Subject: [ggl] spacial index
From: Adam Wulkiewicz (adam.wulkiewicz)
Date: 2011-03-28 15:27:12
Bruno Lalande wrote:
> It should be up to the translator to provide proper type which may
> be indexed. Spatial indexes which are able to handle boxes should
> take translator translating Value to Box or Point. For indexes of
> spherical objects it should probably translate to Sphere or Point.
> But translator only extracts some indexable type from Value.
> Agreed, I was about to answer that. The translator should dictate the
> Value type used, and everything should be derived from that.
> We could almost avoid the Value argument itself (since itself deductible
> from Translator) but we would have a chicken-egg problem: default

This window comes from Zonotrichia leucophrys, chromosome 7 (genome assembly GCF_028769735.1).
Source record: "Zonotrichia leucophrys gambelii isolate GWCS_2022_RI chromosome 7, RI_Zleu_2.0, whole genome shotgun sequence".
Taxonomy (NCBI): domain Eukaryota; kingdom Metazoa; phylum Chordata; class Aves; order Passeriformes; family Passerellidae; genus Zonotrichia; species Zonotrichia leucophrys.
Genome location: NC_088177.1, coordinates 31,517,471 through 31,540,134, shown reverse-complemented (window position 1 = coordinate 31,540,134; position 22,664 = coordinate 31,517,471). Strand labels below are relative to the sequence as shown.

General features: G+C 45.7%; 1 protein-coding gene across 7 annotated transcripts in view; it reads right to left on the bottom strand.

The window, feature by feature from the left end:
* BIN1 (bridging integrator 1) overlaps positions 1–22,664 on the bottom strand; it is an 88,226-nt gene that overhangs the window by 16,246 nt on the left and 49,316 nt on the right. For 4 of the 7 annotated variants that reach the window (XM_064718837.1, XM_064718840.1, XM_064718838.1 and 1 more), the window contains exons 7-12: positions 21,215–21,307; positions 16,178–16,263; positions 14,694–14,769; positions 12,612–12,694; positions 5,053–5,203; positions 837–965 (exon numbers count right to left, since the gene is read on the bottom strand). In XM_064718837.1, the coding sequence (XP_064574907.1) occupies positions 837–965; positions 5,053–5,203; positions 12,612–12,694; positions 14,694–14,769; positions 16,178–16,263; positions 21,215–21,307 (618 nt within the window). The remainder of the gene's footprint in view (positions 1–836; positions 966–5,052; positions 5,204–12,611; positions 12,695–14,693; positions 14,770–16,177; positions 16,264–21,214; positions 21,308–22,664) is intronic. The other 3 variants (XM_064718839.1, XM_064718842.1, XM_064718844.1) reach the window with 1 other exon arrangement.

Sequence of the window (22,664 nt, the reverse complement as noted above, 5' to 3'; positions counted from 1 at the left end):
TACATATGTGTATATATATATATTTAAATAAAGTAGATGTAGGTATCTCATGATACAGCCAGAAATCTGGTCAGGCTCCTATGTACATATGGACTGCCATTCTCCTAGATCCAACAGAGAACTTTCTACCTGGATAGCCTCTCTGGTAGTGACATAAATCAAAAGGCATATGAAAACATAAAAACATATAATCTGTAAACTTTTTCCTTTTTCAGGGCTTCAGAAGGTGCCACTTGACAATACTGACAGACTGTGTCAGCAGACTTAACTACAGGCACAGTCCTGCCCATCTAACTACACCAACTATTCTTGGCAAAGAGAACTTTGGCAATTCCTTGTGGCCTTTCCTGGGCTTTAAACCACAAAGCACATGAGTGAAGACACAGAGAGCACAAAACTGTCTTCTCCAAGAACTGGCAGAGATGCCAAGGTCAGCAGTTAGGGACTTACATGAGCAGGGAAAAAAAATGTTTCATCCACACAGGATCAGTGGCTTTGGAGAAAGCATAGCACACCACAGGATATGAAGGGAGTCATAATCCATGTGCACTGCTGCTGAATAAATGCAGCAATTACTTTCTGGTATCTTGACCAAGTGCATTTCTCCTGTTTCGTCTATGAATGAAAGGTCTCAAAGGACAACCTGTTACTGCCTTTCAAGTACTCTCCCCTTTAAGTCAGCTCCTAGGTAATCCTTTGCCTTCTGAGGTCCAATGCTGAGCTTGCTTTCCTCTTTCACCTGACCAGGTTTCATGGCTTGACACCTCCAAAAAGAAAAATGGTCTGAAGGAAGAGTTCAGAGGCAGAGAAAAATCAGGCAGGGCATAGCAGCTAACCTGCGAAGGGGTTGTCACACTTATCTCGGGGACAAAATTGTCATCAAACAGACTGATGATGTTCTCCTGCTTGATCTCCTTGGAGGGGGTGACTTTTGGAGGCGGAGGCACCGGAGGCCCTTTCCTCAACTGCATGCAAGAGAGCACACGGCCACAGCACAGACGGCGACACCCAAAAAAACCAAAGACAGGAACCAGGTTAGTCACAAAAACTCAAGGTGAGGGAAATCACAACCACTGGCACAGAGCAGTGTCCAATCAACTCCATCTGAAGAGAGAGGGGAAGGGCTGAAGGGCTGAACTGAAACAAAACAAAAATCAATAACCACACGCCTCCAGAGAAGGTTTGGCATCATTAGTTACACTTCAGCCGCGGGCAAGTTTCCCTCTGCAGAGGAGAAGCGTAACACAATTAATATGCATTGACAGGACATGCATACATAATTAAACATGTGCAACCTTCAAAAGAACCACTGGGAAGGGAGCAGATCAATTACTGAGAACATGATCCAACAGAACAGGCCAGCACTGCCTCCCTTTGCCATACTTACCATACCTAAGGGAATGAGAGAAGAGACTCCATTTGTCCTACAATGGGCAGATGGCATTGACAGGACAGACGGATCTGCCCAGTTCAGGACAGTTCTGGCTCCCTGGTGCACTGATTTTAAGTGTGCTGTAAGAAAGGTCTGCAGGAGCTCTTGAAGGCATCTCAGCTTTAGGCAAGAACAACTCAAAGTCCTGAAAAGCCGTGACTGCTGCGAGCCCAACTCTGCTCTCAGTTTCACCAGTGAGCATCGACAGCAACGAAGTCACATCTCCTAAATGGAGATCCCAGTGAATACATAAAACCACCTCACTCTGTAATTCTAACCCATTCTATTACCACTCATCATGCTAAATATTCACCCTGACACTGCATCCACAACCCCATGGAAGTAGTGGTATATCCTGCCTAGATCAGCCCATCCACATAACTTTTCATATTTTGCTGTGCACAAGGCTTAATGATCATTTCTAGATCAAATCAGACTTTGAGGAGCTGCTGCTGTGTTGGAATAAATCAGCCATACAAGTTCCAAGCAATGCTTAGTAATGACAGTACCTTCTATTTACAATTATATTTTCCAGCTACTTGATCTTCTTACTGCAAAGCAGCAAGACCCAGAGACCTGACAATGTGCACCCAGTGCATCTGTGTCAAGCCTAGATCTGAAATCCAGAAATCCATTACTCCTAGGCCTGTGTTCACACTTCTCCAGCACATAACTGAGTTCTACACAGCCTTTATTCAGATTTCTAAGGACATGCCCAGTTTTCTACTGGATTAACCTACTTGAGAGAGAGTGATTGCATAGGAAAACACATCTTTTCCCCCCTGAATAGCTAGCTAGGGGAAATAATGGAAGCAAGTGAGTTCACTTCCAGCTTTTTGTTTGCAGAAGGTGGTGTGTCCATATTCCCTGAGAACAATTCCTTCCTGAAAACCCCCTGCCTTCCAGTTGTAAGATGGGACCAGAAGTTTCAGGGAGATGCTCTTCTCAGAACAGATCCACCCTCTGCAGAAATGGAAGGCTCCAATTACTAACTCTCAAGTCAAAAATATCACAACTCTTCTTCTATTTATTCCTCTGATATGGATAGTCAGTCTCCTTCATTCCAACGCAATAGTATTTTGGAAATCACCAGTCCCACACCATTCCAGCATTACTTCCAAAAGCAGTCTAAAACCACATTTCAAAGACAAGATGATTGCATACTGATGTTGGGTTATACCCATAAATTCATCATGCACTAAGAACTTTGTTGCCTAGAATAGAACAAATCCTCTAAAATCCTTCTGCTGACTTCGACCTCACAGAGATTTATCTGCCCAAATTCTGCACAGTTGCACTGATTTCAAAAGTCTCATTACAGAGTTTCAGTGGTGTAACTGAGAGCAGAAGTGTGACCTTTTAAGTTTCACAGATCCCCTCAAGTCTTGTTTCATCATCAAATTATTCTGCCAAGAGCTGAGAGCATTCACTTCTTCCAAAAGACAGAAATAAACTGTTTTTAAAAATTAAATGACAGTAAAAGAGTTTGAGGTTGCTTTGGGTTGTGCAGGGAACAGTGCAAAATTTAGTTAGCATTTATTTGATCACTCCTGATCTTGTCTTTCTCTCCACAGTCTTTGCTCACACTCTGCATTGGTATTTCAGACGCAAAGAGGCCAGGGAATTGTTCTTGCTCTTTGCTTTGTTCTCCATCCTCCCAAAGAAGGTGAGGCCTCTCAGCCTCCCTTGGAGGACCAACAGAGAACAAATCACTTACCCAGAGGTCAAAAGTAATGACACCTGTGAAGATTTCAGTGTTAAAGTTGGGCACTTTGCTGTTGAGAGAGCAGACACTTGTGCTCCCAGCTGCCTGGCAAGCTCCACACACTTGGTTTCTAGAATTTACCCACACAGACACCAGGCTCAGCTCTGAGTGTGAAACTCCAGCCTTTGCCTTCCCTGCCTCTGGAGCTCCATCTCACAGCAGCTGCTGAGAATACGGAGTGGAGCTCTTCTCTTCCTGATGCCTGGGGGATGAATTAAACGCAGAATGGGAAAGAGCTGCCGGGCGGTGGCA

> translator is deduced from Value. So either we have both, or we don't
> default the translator (i.e. let the user explicitly specify a default
> translator when nothing special is needed). It might actually be better:
> if the user wants to use a special translator, he has one less thing to
> specify (a redundant thing, furthermore). And if not, he would have had
> to specify the Value anyway so he will simply write something like
> "rtree<default_translator<my_value> >" rather than "rtree<my_value>".
> It's not a big deal and it makes clear straight away that the tree will
> not actually store values (like a vector<my_value> would do).
The thing is, it stores values in leafs. Classic approach will be to use
Value of type std::pair<Box, Id> but it may be anything. IMO it's better
to have Value argument on the parameters list: rtree<Value>. So the user
knows that there is a hierarchy of nodes and at the bottom values are
stored, and values will be retrieved by some query. And the translator
just translates Value to Indexable. Btw now
the Translator parameter parameter can be of type
index::default_parameter and the default translator type is build inside
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